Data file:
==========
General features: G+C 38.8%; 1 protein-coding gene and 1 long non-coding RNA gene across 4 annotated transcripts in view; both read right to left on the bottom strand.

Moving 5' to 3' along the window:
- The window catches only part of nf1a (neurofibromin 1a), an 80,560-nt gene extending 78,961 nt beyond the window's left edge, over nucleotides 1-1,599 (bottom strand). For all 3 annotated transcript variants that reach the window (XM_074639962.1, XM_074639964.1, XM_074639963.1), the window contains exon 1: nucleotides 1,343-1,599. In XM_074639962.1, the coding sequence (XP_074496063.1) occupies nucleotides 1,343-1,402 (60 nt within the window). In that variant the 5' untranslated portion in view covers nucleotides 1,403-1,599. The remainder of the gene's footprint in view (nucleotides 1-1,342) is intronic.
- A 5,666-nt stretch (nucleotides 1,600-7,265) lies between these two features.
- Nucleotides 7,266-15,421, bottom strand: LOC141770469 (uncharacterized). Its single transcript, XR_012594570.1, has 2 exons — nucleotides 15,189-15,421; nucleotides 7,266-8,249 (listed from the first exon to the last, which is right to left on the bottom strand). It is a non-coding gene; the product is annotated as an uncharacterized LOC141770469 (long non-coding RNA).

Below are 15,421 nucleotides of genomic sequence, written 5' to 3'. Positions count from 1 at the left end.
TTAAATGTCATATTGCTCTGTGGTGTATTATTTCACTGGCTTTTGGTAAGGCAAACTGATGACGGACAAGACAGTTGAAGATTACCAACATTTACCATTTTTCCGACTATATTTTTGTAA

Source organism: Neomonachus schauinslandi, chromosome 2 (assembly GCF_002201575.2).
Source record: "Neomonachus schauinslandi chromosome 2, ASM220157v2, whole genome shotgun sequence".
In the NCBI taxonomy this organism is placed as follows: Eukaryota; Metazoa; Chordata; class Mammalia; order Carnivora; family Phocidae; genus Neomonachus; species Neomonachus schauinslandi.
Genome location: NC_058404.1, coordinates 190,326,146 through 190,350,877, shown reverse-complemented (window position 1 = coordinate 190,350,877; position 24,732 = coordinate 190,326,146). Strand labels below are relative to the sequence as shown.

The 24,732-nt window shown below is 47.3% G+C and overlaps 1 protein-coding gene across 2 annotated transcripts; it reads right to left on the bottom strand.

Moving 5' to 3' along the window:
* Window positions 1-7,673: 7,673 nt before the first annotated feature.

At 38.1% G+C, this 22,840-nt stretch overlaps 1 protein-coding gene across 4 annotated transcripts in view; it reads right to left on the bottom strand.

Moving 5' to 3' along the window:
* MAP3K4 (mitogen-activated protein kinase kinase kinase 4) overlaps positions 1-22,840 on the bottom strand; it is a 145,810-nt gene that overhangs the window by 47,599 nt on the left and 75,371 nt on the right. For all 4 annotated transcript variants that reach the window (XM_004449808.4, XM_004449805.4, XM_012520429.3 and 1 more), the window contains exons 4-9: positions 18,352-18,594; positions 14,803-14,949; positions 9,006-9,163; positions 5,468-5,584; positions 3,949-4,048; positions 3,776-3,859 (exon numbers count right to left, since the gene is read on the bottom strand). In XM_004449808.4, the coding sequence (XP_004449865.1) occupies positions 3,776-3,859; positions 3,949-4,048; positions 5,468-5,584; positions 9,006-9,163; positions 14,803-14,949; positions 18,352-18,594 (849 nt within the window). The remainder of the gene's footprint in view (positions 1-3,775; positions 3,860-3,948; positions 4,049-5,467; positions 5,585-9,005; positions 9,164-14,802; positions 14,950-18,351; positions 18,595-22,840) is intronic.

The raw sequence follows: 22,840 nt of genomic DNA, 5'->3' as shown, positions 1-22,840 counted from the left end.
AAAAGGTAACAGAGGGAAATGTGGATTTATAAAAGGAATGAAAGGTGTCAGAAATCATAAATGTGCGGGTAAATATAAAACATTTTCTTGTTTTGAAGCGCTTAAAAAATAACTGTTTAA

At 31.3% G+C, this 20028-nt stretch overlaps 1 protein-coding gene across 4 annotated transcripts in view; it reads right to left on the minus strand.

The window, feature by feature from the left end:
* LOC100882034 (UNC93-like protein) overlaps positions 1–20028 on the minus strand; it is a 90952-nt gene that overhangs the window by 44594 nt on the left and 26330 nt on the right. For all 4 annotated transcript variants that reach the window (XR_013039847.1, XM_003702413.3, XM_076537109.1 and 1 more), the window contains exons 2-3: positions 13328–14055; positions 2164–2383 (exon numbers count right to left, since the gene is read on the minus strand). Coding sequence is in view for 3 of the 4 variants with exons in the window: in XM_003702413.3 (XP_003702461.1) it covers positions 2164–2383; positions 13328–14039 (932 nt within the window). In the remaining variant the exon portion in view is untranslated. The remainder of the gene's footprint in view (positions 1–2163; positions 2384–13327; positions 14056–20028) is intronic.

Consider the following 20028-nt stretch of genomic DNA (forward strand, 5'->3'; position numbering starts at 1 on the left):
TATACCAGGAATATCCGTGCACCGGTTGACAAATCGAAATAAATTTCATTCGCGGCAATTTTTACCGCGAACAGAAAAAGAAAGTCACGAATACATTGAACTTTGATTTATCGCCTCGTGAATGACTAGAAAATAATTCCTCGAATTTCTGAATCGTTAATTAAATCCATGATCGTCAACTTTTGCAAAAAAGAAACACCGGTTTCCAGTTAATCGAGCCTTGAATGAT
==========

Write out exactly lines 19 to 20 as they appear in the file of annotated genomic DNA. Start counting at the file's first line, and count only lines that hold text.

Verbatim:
AAAAGGTAACAGAGGGAAATGTGGATTTATAAAAGGAATGAAAGGTGTCAGAAATCATAAATGTGCGGGTAAATATAAAACATTTTCTTGTTTTGAAGCGCTTAAAAAATAACTGTTTAA

At 31.3% G+C, this 20028-nt stretch overlaps 1 protein-coding gene across 4 annotated transcripts in view; it reads right to left on the minus strand.